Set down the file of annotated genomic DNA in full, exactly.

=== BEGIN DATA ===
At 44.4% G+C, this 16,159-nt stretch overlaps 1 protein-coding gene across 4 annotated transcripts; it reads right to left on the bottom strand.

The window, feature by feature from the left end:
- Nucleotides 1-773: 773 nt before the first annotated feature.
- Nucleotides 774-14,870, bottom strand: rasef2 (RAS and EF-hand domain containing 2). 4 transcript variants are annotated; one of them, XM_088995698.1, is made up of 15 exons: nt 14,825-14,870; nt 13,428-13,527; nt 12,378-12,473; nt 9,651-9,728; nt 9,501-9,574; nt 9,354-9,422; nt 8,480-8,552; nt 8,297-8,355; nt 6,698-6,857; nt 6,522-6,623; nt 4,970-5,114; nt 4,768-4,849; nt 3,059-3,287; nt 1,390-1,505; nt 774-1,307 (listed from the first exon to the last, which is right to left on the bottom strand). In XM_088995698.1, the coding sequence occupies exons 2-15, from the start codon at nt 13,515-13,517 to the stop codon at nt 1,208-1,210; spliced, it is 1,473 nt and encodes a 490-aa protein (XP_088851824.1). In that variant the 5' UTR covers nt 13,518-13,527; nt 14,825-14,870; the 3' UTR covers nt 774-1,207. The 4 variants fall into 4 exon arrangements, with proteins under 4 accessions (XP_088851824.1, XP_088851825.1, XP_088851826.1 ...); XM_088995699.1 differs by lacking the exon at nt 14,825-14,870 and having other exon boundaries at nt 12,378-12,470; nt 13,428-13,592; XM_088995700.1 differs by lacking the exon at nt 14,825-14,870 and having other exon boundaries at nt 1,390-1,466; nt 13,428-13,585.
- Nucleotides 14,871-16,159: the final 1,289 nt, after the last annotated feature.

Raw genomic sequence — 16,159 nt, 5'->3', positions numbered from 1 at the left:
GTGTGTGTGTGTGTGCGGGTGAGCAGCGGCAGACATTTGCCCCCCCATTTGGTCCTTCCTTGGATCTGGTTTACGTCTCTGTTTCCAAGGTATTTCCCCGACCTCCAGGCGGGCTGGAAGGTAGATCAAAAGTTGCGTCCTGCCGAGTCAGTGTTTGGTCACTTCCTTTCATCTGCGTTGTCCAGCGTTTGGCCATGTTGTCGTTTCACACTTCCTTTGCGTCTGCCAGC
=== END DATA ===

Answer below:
At 44.4% G+C, this 16,159-nt stretch overlaps 1 protein-coding gene across 4 annotated transcripts; it reads right to left on the bottom strand.

The window, feature by feature from the left end:
- Nucleotides 1-773: 773 nt before the first annotated feature.
- Nucleotides 774-14,870, bottom strand: rasef2 (RAS and EF-hand domain containing 2). 4 transcript variants are annotated; one of them, XM_088995698.1, is made up of 15 exons: nt 14,825-14,870; nt 13,428-13,527; nt 12,378-12,473; nt 9,651-9,728; nt 9,501-9,574; nt 9,354-9,422; nt 8,480-8,552; nt 8,297-8,355; nt 6,698-6,857; nt 6,522-6,623; nt 4,970-5,114; nt 4,768-4,849; nt 3,059-3,287; nt 1,390-1,505; nt 774-1,307 (listed from the first exon to the last, which is right to left on the bottom strand). In XM_088995698.1, the coding sequence occupies exons 2-15, from the start codon at nt 13,515-13,517 to the stop codon at nt 1,208-1,210; spliced, it is 1,473 nt and encodes a 490-aa protein (XP_088851824.1). In that variant the 5' UTR covers nt 13,518-13,527; nt 14,825-14,870; the 3' UTR covers nt 774-1,207. The 4 variants fall into 4 exon arrangements, with proteins under 4 accessions (XP_088851824.1, XP_088851825.1, XP_088851826.1 ...); XM_088995699.1 differs by lacking the exon at nt 14,825-14,870 and having other exon boundaries at nt 12,378-12,470; nt 13,428-13,592; XM_088995700.1 differs by lacking the exon at nt 14,825-14,870 and having other exon boundaries at nt 1,390-1,466; nt 13,428-13,585.
- Nucleotides 14,871-16,159: the final 1,289 nt, after the last annotated feature.

Raw genomic sequence — 16,159 nt, 5'->3', positions numbered from 1 at the left:
GTGTGTGTGTGTGTGCGGGTGAGCAGCGGCAGACATTTGCCCCCCCATTTGGTCCTTCCTTGGATCTGGTTTACGTCTCTGTTTCCAAGGTATTTCCCCGACCTCCAGGCGGGCTGGAAGGTAGATCAAAAGTTGCGTCCTGCCGAGTCAGTGTTTGGTCACTTCCTTTCATCTGCGTTGTCCAGCGTTTGGCCATGTTGTCGTTTCACACTTCCTTTGCGTCTGCCAGC